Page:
Do you need new clients, or do you need to get more from your existing clients? - New Results

Do you need new clients, or do you need to get more from your existing clients?

Do you need new clients, or do you need to get more from your existing clients?

It’s a strange question to ask from someone who runs a business helping people to look for new clients!

The reason I ask is, most people we speak to want to improve their business development. That makes perfect sense, growth and development are good for businesses. The hard part is, new clients, might be a good strategy to pursue. How about looking more closely at your existing clients? What opportunities do you have with them first?

It’s too easy to make the assumption that there is no new opportunity with your existing clients. It has certainly caught me out on more than one occasion.

The one time that I got this really wrong is this one:

A little while ago I was really pleased to be speaking at one of our client’s conferences about business development. I mentioned to them that if they needed any other speakers or topics for the conference then to please ask us. We do this as we can usually recommend great speakers and save them time and effort searching.

My client called me one day and asked for help on the topic of social media for business development. More specifically on the topic of LinkedIn for business development, and ideally, they wanted an author. That’s me! I thought – great, two opportunities at one conference makes it a fabulous day. Then my client asked me – do you know anyone? I realised at that moment that I hadn’t clearly communicated one of our key offerings (using LinkedIn for business development) and the book I published 8 years ago. My assumption was they would know this. That was my big mistake.

It was a strange conversation because initially my client wouldn’t quite believe that I had written a book on that specific subject. I found myself having to explain that I had in fact written a book on this very subject. I can recall saying “I remembered the whole process of writing the book because I was there for all of it, and it was really quite a challenge!”
It was a Friday afternoon and I remember having to rush to the post office to put a copy of the book in the post. She texted me on Saturday morning to say “Hey you did write a book on LinkedIn!” (That was very handy of her in case I had forgotten from the previous day.)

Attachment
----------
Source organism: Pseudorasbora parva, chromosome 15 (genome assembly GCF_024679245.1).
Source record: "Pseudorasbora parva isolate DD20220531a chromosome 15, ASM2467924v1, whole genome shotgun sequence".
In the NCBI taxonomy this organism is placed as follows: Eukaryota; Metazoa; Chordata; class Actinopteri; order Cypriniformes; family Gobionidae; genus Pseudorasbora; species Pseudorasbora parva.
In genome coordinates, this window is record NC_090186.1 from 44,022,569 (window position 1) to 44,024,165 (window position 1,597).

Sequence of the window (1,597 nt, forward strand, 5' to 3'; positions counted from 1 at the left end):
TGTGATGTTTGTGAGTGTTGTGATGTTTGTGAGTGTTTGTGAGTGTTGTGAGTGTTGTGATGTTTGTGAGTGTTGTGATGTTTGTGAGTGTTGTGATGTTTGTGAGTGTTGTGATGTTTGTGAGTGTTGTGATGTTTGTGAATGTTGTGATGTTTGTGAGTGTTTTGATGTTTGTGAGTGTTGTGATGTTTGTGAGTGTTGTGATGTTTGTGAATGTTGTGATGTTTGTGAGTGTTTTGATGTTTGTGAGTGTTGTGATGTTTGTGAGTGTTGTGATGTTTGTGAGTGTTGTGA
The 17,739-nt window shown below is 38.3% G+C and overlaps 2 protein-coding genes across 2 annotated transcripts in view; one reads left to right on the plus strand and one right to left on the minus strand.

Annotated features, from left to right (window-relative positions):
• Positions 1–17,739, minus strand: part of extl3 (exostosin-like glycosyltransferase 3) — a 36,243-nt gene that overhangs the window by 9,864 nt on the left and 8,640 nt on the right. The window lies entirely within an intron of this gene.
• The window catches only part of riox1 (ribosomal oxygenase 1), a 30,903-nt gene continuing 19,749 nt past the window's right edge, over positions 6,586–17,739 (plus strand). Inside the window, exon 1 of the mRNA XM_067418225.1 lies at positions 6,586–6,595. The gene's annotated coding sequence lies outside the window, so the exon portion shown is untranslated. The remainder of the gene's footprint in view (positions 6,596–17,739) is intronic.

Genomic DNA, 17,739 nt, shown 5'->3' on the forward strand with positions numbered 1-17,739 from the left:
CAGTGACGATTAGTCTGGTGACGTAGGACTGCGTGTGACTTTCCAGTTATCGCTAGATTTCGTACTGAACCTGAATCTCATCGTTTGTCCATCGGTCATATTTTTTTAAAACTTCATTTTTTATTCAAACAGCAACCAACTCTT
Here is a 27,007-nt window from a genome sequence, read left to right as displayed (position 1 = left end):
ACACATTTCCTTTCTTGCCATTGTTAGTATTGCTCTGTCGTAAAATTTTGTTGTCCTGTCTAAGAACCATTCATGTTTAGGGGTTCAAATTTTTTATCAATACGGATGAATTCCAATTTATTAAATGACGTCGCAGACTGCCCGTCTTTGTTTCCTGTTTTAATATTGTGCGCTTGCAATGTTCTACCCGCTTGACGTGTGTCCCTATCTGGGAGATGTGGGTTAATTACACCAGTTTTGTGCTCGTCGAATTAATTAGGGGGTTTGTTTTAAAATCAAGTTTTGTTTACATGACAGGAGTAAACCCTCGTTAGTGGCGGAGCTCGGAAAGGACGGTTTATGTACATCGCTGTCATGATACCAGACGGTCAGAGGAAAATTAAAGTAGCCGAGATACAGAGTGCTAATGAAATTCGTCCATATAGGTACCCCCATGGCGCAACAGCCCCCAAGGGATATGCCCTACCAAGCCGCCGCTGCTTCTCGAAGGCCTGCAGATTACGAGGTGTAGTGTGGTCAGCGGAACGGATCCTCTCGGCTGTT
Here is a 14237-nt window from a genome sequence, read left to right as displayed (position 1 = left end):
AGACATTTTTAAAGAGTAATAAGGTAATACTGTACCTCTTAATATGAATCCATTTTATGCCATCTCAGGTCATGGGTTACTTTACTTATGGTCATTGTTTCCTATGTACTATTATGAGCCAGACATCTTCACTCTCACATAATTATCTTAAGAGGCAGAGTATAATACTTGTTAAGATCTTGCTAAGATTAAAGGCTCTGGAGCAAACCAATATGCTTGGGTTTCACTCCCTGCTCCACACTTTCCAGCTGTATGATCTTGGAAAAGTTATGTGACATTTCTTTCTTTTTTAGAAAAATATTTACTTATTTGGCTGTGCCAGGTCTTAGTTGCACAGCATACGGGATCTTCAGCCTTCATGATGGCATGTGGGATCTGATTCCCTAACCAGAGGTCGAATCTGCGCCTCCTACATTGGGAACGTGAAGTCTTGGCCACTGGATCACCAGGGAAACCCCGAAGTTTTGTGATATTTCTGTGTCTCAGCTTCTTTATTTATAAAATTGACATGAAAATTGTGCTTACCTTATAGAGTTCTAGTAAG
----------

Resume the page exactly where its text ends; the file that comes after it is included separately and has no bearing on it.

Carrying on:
In the end, I delivered two speaking slots at their conference the first on business development and the second on using LinkedIn to find new clients.

It taught me an invaluable lesson:

It’s not your client’s job to know what you offer.

Don’t ever assume that your clients fully understand the range of services and products that you offer. Take some time to explain, explain again and make sure you keep them up to date regularly. Tell them what you offer, how you help and how you might benefit them. It’s easy to miss opportunities to keep them up to date. It can help keep you at the forefront of their mind, both for their own organisations and their network (for introductions).

One simple way to identify any gaps in your thinking or understanding is to complete a client services matrix. To do this, simply sit down and map out all of your products and services against all of your existing clients. Put a tick in every product or service they currently take and look for the gaps. These gaps are your opportunity to have a new conversation with your clients, or an opportunity to market to and engage these clients in a dialogue about their specific needs.

The really nice thing about doing this is you are engaging people and businesses who already know you and trust you enough to do business with. There is a relationship that can be developed and enhanced. It means it’s not a cold start with a potential client who doesn’t know you. This can make your life so much easier (no getting on the supplier list or being set up as a new provider of services). It can really help you and your clients build that longer-term trusting relationship. That is a win/win for everyone.

My story about missing an opportunity is one I hear repeated regularly with businesses and individuals we work with.

They all have their own version of missing opportunities with their existing clients.
So yes, you can chase new clients, this is a great thing to do.

But first, wouldn’t it make sense to help, serve and support all of your existing clients with everything you can do for them? That’s a great place to start in growing your sales, revenues and income.

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